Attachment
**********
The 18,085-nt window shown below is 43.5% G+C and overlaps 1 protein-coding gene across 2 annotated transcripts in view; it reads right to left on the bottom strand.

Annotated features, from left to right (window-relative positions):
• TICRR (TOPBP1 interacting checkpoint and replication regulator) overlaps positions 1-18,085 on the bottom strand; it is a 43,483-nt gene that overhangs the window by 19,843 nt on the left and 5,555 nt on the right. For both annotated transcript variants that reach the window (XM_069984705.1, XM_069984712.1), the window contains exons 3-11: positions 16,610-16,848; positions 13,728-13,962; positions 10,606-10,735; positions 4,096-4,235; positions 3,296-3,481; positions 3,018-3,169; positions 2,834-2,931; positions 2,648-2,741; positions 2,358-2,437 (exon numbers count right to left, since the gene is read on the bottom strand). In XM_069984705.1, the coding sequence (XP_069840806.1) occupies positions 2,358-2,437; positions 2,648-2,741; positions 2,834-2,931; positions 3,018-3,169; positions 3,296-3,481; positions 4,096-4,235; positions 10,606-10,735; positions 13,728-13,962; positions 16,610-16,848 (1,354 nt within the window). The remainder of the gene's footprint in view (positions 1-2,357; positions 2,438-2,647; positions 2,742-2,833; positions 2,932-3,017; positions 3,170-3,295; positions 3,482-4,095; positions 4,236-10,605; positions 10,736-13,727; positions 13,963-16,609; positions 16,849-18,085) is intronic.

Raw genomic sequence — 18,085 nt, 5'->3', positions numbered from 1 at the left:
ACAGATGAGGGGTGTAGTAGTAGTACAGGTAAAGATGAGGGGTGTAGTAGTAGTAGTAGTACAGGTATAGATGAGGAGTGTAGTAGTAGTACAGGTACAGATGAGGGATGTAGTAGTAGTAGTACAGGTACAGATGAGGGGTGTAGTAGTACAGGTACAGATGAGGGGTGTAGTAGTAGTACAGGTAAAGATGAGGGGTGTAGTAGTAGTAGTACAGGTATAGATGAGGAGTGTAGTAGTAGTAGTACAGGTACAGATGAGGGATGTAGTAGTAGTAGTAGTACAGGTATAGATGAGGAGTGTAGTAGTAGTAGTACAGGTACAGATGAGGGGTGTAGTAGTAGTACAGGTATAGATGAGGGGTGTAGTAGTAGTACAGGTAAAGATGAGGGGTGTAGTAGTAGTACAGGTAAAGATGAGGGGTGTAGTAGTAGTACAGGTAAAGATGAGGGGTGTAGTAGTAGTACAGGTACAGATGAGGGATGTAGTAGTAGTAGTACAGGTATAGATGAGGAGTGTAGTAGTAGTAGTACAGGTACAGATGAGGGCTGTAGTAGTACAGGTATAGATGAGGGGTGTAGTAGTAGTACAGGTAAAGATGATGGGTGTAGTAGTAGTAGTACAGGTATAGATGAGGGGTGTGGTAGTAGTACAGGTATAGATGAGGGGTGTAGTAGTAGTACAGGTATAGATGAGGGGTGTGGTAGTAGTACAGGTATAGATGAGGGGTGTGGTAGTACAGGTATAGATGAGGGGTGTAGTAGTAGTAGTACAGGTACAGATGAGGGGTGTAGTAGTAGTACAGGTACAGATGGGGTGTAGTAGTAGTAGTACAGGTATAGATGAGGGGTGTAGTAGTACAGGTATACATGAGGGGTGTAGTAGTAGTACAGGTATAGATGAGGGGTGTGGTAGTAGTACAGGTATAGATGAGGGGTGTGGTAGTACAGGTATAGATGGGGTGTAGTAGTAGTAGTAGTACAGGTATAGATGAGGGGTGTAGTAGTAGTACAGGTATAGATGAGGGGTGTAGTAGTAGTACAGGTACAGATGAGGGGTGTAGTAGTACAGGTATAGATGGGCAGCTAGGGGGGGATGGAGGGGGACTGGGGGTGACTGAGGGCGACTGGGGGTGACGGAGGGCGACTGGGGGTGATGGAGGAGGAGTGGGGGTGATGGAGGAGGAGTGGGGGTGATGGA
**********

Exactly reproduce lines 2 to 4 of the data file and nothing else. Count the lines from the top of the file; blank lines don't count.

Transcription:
Annotated features, from left to right (window-relative positions):
• TICRR (TOPBP1 interacting checkpoint and replication regulator) overlaps positions 1-18,085 on the bottom strand; it is a 43,483-nt gene that overhangs the window by 19,843 nt on the left and 5,555 nt on the right. For both annotated transcript variants that reach the window (XM_069984705.1, XM_069984712.1), the window contains exons 3-11: positions 16,610-16,848; positions 13,728-13,962; positions 10,606-10,735; positions 4,096-4,235; positions 3,296-3,481; positions 3,018-3,169; positions 2,834-2,931; positions 2,648-2,741; positions 2,358-2,437 (exon numbers count right to left, since the gene is read on the bottom strand). In XM_069984705.1, the coding sequence (XP_069840806.1) occupies positions 2,358-2,437; positions 2,648-2,741; positions 2,834-2,931; positions 3,018-3,169; positions 3,296-3,481; positions 4,096-4,235; positions 10,606-10,735; positions 13,728-13,962; positions 16,610-16,848 (1,354 nt within the window). The remainder of the gene's footprint in view (positions 1-2,357; positions 2,438-2,647; positions 2,742-2,833; positions 2,932-3,017; positions 3,170-3,295; positions 3,482-4,095; positions 4,236-10,605; positions 10,736-13,727; positions 13,963-16,609; positions 16,849-18,085) is intronic.

Raw genomic sequence — 18,085 nt, 5'->3', positions numbered from 1 at the left: